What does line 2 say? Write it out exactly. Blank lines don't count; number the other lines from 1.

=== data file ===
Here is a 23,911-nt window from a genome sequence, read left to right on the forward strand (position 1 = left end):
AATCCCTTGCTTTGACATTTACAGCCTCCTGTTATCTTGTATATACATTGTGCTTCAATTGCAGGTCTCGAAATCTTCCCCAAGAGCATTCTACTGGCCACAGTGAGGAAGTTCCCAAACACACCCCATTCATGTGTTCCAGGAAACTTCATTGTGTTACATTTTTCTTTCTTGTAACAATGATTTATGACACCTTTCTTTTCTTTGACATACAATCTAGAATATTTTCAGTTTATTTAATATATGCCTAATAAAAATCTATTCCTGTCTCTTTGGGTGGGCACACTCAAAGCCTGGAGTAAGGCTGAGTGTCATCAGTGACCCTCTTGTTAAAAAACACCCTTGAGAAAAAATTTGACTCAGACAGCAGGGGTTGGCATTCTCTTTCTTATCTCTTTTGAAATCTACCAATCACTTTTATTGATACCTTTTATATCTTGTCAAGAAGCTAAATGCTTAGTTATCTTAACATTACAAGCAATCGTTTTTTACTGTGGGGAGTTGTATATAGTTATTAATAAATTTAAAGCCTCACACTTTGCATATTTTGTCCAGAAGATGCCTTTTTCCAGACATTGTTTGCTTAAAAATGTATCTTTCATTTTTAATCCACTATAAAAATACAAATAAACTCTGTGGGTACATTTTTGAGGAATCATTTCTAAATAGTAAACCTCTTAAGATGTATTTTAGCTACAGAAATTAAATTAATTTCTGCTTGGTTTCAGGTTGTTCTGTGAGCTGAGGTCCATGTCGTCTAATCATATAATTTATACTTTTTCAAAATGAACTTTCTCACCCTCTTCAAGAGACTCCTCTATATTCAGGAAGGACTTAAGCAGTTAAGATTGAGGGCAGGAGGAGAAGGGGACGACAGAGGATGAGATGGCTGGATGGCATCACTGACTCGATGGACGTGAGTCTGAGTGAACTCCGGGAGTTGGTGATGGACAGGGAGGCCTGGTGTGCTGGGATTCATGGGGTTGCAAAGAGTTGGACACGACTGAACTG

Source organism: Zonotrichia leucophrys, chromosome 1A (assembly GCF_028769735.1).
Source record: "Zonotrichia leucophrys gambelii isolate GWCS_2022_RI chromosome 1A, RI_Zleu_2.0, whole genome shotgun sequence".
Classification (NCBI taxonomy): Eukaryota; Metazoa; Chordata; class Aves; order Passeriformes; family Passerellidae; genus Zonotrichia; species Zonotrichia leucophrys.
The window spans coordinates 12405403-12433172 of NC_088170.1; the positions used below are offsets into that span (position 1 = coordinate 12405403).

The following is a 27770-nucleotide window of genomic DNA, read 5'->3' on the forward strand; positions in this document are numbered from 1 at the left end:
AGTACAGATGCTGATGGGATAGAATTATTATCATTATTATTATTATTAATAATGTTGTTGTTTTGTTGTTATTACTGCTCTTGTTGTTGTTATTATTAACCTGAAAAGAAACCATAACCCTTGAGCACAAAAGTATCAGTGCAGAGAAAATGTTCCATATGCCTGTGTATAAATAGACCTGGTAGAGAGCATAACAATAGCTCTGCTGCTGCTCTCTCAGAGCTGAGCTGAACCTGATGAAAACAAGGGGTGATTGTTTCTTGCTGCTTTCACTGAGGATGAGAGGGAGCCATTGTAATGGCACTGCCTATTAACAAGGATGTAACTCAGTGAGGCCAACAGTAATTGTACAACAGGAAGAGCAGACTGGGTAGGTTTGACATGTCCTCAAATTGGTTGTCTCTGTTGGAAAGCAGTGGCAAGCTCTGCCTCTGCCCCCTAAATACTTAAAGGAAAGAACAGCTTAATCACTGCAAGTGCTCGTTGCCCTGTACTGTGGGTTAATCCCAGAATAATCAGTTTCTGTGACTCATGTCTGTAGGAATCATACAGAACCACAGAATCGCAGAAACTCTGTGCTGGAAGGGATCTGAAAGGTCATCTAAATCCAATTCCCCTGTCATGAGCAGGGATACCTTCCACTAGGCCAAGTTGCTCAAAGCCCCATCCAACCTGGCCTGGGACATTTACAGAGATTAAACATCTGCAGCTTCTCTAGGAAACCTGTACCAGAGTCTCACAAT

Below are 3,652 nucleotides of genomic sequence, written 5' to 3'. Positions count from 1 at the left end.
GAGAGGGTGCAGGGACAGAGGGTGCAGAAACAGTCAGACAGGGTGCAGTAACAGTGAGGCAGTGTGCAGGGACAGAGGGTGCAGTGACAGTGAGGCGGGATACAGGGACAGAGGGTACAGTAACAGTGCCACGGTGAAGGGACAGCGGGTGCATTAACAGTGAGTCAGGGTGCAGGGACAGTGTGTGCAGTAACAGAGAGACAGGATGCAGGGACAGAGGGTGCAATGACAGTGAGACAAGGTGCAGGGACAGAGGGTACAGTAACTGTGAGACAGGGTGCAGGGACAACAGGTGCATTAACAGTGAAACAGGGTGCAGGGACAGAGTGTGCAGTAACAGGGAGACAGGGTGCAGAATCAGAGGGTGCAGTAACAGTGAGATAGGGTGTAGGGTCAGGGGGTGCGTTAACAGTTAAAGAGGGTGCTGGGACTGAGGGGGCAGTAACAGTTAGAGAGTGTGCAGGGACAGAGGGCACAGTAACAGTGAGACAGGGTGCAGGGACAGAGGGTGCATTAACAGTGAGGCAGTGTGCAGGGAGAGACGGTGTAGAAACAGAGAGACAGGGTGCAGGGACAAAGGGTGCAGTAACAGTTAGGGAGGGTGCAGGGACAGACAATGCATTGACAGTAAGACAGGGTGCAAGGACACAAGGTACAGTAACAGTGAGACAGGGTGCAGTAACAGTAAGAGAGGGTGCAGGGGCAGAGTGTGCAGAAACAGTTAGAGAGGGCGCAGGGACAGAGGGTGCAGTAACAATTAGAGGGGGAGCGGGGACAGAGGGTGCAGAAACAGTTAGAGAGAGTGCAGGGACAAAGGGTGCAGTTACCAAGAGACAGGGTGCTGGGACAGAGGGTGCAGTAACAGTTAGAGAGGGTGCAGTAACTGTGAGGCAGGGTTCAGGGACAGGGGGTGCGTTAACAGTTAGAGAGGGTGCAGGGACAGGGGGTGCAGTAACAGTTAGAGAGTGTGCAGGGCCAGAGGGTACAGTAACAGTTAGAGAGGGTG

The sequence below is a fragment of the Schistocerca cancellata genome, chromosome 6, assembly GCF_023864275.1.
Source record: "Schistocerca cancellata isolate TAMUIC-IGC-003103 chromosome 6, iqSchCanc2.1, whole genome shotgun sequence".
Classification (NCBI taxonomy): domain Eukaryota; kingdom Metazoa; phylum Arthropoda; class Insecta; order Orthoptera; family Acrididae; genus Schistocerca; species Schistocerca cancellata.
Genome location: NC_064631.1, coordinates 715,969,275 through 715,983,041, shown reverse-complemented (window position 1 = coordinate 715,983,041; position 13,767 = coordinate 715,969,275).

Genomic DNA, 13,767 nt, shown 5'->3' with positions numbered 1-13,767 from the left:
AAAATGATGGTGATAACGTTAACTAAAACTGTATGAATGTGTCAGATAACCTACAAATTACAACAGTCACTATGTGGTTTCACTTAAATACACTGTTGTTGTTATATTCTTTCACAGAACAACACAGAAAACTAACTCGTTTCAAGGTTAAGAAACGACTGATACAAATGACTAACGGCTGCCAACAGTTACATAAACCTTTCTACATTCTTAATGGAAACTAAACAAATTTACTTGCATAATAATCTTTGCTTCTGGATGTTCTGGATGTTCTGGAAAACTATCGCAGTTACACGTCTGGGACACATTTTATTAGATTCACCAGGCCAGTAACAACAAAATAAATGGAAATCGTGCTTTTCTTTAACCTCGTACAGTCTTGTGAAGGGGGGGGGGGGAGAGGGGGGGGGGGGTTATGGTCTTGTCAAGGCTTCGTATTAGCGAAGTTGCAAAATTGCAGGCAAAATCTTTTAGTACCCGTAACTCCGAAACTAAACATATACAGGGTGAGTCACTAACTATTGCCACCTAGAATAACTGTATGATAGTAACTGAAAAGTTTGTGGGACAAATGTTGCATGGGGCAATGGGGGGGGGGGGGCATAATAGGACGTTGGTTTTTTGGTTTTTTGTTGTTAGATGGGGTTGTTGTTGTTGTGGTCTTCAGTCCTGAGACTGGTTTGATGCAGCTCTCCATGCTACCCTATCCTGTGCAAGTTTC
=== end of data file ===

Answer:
AATCCCTTGCTTTGACATTTACAGCCTCCTGTTATCTTGTATATACATTGTGCTTCAATTGCAGGTCTCGAAATCTTCCCCAAGAGCATTCTACTGGCCACAGTGAGGAAGTTCCCAAACACACCCCATTCATGTGTTCCAGGAAACTTCATTGTGTTACATTTTTCTTTCTTGTAACAATGATTTATGACACCTTTCTTTTCTTTGACATACAATCTAGAATATTTTCAGTTTATTTAATATATGCCTAATAAAAATCTATTCCTGTCTCTTTGGGTGGGCACACTCAAAGCCTGGAGTAAGGCTGAGTGTCATCAGTGACCCTCTTGTTAAAAAACACCCTTGAGAAAAAATTTGACTCAGACAGCAGGGGTTGGCATTCTCTTTCTTATCTCTTTTGAAATCTACCAATCACTTTTATTGATACCTTTTATATCTTGTCAAGAAGCTAAATGCTTAGTTATCTTAACATTACAAGCAATCGTTTTTTACTGTGGGGAGTTGTATATAGTTATTAATAAATTTAAAGCCTCACACTTTGCATATTTTGTCCAGAAGATGCCTTTTTCCAGACATTGTTTGCTTAAAAATGTATCTTTCATTTTTAATCCACTATAAAAATACAAATAAACTCTGTGGGTACATTTTTGAGGAATCATTTCTAAATAGTAAACCTCTTAAGATGTATTTTAGCTACAGAAATTAAATTAATTTCTGCTTGGTTTCAGGTTGTTCTGTGAGCTGAGGTCCATGTCGTCTAATCATATAATTTATACTTTTTCAAAATGAACTTTCTCACCCTCTTCAAGAGACTCCTCTATATTCAGGAAGGACTTAAGCAGTTAAGATTGAGGGCAGGAGGAGAAGGGGACGACAGAGGATGAGATGGCTGGATGGCATCACTGACTCGATGGACGTGAGTCTGAGTGAACTCCGGGAGTTGGTGATGGACAGGGAGGCCTGGTGTGCTGGGATTCATGGGGTTGCAAAGAGTTGGACACGACTGAACTG